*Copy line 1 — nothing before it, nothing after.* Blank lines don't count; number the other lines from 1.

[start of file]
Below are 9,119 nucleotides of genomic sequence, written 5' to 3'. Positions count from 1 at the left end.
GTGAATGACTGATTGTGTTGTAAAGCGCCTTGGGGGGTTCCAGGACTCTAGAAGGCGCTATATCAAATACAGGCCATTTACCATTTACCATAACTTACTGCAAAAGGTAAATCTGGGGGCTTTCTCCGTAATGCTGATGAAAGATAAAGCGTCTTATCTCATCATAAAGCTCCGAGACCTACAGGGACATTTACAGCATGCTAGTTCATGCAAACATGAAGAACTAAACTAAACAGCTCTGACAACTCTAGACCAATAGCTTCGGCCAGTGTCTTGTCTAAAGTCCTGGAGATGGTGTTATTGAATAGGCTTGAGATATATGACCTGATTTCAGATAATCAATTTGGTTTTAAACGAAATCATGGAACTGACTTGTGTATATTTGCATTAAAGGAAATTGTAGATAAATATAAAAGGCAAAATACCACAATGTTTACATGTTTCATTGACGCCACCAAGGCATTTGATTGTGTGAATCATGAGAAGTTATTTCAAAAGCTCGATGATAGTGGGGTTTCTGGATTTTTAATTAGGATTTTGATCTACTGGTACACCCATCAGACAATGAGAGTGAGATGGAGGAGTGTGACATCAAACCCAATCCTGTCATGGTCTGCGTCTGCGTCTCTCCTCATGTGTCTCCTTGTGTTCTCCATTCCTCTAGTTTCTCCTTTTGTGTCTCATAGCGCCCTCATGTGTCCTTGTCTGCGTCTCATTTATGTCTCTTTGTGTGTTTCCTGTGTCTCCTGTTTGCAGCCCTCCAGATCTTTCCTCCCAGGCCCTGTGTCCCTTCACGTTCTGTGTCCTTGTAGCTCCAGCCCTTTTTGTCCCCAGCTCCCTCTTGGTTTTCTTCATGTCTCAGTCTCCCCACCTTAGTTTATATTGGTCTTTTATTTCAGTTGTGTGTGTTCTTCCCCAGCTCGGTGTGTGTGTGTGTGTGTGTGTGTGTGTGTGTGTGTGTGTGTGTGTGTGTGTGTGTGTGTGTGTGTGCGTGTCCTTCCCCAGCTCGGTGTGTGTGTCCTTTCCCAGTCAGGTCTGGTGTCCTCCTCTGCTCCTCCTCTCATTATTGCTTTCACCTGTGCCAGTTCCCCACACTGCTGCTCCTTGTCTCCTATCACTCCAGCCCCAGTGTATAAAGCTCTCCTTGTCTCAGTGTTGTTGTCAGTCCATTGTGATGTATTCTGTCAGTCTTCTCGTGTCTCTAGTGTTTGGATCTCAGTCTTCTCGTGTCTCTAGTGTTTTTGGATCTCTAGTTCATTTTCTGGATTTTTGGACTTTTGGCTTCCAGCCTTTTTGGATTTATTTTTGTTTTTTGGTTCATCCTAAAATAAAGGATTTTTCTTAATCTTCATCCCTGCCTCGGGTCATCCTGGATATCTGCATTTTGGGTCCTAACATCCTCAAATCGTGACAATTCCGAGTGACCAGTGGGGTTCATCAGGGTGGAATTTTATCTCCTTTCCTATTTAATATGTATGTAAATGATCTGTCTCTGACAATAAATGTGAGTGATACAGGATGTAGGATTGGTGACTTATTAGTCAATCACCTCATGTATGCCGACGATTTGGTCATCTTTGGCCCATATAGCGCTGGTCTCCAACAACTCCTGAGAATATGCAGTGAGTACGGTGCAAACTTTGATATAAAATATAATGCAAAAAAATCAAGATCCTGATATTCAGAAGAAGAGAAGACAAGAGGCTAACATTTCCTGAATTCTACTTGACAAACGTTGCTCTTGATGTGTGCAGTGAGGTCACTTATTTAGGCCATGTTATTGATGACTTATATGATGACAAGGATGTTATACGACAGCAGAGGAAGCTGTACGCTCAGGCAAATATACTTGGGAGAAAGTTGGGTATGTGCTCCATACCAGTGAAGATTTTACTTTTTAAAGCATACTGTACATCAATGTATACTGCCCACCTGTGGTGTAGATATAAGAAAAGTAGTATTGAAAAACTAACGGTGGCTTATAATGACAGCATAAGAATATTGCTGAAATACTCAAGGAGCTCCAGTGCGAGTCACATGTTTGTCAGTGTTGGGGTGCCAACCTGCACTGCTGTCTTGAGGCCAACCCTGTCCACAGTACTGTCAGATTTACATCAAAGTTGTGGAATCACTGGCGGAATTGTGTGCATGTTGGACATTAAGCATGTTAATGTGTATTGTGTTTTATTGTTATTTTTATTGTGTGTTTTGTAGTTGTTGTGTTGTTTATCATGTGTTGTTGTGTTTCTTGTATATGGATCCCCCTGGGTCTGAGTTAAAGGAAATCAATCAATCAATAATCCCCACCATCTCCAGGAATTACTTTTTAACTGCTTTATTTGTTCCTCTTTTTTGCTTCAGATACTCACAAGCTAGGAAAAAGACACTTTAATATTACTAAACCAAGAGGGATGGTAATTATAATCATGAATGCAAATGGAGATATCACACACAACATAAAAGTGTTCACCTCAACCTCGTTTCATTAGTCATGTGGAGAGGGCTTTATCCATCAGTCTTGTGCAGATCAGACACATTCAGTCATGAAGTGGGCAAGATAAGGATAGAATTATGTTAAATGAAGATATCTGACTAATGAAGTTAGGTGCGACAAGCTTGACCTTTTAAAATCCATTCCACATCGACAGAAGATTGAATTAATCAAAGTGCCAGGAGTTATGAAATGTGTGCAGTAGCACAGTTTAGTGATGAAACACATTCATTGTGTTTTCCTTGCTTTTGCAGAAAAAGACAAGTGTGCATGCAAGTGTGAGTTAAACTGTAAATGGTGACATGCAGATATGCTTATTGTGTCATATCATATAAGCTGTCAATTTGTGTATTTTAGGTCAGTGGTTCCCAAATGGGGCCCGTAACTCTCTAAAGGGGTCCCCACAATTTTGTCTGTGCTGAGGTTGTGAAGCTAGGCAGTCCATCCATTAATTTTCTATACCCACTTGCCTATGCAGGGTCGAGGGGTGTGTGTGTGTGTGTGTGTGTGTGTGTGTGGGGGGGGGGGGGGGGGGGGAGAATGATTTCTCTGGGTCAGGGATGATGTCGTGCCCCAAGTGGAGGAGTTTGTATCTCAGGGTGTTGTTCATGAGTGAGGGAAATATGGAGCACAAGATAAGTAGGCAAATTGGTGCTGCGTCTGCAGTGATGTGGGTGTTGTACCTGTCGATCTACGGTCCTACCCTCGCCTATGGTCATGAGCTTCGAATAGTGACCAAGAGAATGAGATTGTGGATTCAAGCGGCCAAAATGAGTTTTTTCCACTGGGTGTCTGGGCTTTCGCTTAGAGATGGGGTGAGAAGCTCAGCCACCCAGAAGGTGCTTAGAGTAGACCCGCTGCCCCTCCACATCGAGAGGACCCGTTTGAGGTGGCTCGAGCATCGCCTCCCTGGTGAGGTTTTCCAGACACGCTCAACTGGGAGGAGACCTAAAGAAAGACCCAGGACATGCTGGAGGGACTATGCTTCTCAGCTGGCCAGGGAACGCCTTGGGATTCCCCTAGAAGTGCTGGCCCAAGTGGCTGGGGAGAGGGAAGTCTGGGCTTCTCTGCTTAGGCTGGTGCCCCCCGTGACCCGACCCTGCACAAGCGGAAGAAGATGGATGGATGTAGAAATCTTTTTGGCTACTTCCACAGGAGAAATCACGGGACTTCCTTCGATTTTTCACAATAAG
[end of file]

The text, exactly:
Below are 9,119 nucleotides of genomic sequence, written 5' to 3'. Positions count from 1 at the left end.